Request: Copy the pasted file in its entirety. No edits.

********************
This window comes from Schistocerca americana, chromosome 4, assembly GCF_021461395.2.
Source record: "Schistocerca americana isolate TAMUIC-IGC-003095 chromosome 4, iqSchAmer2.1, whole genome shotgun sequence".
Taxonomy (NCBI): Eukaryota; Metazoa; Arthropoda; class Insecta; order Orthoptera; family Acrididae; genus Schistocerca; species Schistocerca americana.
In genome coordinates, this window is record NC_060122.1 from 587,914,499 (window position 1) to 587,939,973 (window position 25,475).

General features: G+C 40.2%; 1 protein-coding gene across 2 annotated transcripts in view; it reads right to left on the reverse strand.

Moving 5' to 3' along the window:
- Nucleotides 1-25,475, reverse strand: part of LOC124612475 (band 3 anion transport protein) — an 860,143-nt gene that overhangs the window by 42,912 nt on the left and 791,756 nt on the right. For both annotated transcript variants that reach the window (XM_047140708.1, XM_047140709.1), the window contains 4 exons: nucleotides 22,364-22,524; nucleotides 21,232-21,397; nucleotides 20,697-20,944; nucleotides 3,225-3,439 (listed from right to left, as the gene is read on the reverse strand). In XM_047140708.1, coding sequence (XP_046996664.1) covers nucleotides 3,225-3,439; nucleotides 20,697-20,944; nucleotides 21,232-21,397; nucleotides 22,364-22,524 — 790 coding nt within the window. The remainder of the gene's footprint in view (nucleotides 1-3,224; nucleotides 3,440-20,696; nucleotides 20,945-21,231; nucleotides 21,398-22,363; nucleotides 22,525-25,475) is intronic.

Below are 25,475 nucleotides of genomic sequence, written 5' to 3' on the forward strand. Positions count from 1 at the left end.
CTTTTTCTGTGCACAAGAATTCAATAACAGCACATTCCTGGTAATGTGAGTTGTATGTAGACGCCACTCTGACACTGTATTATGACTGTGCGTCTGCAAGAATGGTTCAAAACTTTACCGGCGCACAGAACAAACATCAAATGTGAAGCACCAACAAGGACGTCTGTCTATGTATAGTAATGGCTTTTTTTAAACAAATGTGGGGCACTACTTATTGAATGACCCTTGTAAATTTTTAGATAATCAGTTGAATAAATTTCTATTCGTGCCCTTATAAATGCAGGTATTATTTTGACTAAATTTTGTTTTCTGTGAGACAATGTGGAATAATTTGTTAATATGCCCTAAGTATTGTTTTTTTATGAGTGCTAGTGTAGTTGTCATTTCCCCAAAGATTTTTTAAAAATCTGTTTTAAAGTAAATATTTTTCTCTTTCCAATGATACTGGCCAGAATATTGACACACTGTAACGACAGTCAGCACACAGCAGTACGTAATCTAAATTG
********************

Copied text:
This window comes from Schistocerca americana, chromosome 4, assembly GCF_021461395.2.
Source record: "Schistocerca americana isolate TAMUIC-IGC-003095 chromosome 4, iqSchAmer2.1, whole genome shotgun sequence".
Taxonomy (NCBI): Eukaryota; Metazoa; Arthropoda; class Insecta; order Orthoptera; family Acrididae; genus Schistocerca; species Schistocerca americana.
In genome coordinates, this window is record NC_060122.1 from 587,914,499 (window position 1) to 587,939,973 (window position 25,475).

General features: G+C 40.2%; 1 protein-coding gene across 2 annotated transcripts in view; it reads right to left on the reverse strand.

Moving 5' to 3' along the window:
- Nucleotides 1-25,475, reverse strand: part of LOC124612475 (band 3 anion transport protein) — an 860,143-nt gene that overhangs the window by 42,912 nt on the left and 791,756 nt on the right. For both annotated transcript variants that reach the window (XM_047140708.1, XM_047140709.1), the window contains 4 exons: nucleotides 22,364-22,524; nucleotides 21,232-21,397; nucleotides 20,697-20,944; nucleotides 3,225-3,439 (listed from right to left, as the gene is read on the reverse strand). In XM_047140708.1, coding sequence (XP_046996664.1) covers nucleotides 3,225-3,439; nucleotides 20,697-20,944; nucleotides 21,232-21,397; nucleotides 22,364-22,524 — 790 coding nt within the window. The remainder of the gene's footprint in view (nucleotides 1-3,224; nucleotides 3,440-20,696; nucleotides 20,945-21,231; nucleotides 21,398-22,363; nucleotides 22,525-25,475) is intronic.

Below are 25,475 nucleotides of genomic sequence, written 5' to 3' on the forward strand. Positions count from 1 at the left end.
CTTTTTCTGTGCACAAGAATTCAATAACAGCACATTCCTGGTAATGTGAGTTGTATGTAGACGCCACTCTGACACTGTATTATGACTGTGCGTCTGCAAGAATGGTTCAAAACTTTACCGGCGCACAGAACAAACATCAAATGTGAAGCACCAACAAGGACGTCTGTCTATGTATAGTAATGGCTTTTTTTAAACAAATGTGGGGCACTACTTATTGAATGACCCTTGTAAATTTTTAGATAATCAGTTGAATAAATTTCTATTCGTGCCCTTATAAATGCAGGTATTATTTTGACTAAATTTTGTTTTCTGTGAGACAATGTGGAATAATTTGTTAATATGCCCTAAGTATTGTTTTTTTATGAGTGCTAGTGTAGTTGTCATTTCCCCAAAGATTTTTTAAAAATCTGTTTTAAAGTAAATATTTTTCTCTTTCCAATGATACTGGCCAGAATATTGACACACTGTAACGACAGTCAGCACACAGCAGTACGTAATCTAAATTG